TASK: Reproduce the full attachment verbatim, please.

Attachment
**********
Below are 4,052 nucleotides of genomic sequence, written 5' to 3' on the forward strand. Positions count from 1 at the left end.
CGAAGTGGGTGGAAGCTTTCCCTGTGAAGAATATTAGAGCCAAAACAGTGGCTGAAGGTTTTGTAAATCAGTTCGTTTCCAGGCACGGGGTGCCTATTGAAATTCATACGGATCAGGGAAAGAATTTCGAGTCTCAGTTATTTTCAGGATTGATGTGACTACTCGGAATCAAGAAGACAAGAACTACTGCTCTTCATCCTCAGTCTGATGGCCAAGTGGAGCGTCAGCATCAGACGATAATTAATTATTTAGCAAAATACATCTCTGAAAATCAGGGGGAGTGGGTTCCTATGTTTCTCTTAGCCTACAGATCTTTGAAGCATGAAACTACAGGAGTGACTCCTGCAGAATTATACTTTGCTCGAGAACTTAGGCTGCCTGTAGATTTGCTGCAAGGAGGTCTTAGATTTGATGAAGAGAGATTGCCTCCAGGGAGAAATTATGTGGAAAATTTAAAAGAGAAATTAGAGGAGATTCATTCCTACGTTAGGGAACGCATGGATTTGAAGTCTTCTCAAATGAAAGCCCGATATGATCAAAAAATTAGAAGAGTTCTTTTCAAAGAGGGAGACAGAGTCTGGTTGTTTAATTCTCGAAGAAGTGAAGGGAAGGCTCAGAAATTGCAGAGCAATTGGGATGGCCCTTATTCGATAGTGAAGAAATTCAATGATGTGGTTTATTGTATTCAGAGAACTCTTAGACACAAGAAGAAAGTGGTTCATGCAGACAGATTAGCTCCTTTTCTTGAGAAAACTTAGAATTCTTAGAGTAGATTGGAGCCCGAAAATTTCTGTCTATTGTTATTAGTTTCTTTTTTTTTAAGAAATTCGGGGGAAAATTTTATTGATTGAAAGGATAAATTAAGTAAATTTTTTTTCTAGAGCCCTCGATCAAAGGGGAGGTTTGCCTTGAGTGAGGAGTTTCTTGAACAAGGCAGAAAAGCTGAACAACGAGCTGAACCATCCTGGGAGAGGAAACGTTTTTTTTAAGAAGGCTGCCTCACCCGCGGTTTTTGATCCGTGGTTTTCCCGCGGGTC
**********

Below are 4,052 nucleotides of genomic sequence, written 5' to 3' on the forward strand. Positions count from 1 at the left end.
CGAAGTGGGTGGAAGCTTTCCCTGTGAAGAATATTAGAGCCAAAACAGTGGCTGAAGGTTTTGTAAATCAGTTCGTTTCCAGGCACGGGGTGCCTATTGAAATTCATACGGATCAGGGAAAGAATTTCGAGTCTCAGTTATTTTCAGGATTGATGTGACTACTCGGAATCAAGAAGACAAGAACTACTGCTCTTCATCCTCAGTCTGATGGCCAAGTGGAGCGTCAGCATCAGACGATAATTAATTATTTAGCAAAATACATCTCTGAAAATCAGGGGGAGTGGGTTCCTATGTTTCTCTTAGCCTACAGATCTTTGAAGCATGAAACTACAGGAGTGACTCCTGCAGAATTATACTTTGCTCGAGAACTTAGGCTGCCTGTAGATTTGCTGCAAGGAGGTCTTAGATTTGATGAAGAGAGATTGCCTCCAGGGAGAAATTATGTGGAAAATTTAAAAGAGAAATTAGAGGAGATTCATTCCTACGTTAGGGAACGCATGGATTTGAAGTCTTCTCAAATGAAAGCCCGATATGATCAAAAAATTAGAAGAGTTCTTTTCAAAGAGGGAGACAGAGTCTGGTTGTTTAATTCTCGAAGAAGTGAAGGGAAGGCTCAGAAATTGCAGAGCAATTGGGATGGCCCTTATTCGATAGTGAAGAAATTCAATGATGTGGTTTATTGTATTCAGAGAACTCTTAGACACAAGAAGAAAGTGGTTCATGCAGACAGATTAGCTCCTTTTCTTGAGAAAACTTAGAATTCTTAGAGTAGATTGGAGCCCGAAAATTTCTGTCTATTGTTATTAGTTTCTTTTTTTTTAAGAAATTCGGGGGAAAATTTTATTGATTGAAAGGATAAATTAAGTAAATTTTTTTTCTAGAGCCCTCGATCAAAGGGGAGGTTTGCCTTGAGTGAGGAGTTTCTTGAACAAGGCAGAAAAGCTGAACAACGAGCTGAACCATCCTGGGAGAGGAAACGTTTTTTTTAAGAAGGCTGCCTCACCCGCGGTTTTTGATCCGTGGTTTTCCCGCGGGTC